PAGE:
|Filling out those employment questionnaires might reveal more than you think
||Your answers on psychological questionnaires, including some of the ones that some employers give their employees, might have a distinct biological signature. New research indeed demonstrates overlap between what workers feel and what their bodies actually manifest. "Our goal in this study was to see if responses on self-reported questionnaires would correspond with concentrations of the stress hormone cortisol," explains the lead researcher.
|What If We ALL Got Mentally Ill Sometimes?
||There are milder forms of illness that affect all organs of the body, so why should the brain be any different? Denying the existence of psychiatric symptoms is not the answer to reduce unnecessary medications. read more
|Are Some Social Ties Better Than Others?
||Do we live in an age of superficial social ties, incapable of genuine human connection? Our Facebook friends may seem to do little more than bombard us with trivial status updates. Texting, chatting, and tweeting appear to have dumbed down our conversations to quick, shallow exchanges.
There’s no question that the digital age has changed the way we relate to one another, sometimes to our detriment, as MIT psychologist Sherry Turkle has argued in her book Alone Together. Though many of us can count Facebook friends into the thousands, research suggests that loneliness is rampant in the United States—we have fewer close friends than we did a generation ago—and takes a severe toll on our health.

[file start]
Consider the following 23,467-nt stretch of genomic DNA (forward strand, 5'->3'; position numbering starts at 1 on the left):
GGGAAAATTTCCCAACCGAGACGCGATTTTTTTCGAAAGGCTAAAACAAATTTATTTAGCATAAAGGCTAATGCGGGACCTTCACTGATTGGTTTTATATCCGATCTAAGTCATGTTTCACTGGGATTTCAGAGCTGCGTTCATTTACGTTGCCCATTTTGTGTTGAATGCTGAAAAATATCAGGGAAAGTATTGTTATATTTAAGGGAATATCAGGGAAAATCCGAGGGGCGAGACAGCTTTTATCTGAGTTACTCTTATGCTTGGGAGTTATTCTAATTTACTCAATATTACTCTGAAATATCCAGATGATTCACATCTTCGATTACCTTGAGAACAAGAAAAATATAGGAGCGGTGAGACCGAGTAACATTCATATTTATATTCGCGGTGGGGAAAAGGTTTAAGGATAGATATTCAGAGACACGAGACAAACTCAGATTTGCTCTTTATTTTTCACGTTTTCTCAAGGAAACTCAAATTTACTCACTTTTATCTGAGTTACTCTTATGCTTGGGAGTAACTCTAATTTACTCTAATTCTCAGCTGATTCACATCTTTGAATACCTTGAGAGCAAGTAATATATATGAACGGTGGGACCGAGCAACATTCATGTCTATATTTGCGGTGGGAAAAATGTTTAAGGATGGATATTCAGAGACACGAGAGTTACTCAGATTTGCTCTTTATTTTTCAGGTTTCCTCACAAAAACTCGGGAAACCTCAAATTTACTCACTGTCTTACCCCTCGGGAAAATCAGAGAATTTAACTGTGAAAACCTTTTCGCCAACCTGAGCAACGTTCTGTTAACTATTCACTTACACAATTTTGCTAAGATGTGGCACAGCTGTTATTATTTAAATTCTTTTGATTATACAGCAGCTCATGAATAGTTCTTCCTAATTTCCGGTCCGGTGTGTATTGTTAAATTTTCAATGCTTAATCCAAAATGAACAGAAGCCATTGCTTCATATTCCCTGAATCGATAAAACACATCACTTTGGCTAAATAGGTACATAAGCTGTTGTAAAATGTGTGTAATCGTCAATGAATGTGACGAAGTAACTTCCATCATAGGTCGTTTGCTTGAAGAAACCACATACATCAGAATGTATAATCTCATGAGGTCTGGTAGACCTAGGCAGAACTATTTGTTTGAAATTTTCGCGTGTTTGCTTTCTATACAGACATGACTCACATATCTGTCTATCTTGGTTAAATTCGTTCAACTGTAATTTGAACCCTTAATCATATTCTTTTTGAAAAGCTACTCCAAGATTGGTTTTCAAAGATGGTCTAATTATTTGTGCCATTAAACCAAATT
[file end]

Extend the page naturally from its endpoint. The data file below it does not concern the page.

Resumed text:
But we have always built our lives across a range of social ties, from loose acquaintances to lifelong partners. Each of these types of ties, strong and weak, has the potential to help as well as harm us, and each can be enjoyed or abused. These ties are the building blocks of “social capital,” which researchers define as the tangible and intangible benefits we get from our web of contacts, coworkers, friendships, family, and more.
How can we make the most of the many dimensions of our social world? Let’s look at four layers of social connection, from weakest to strongest, to explore what they’re good for, when they’re limited, and how to use them to build social capital.
1. Online contacts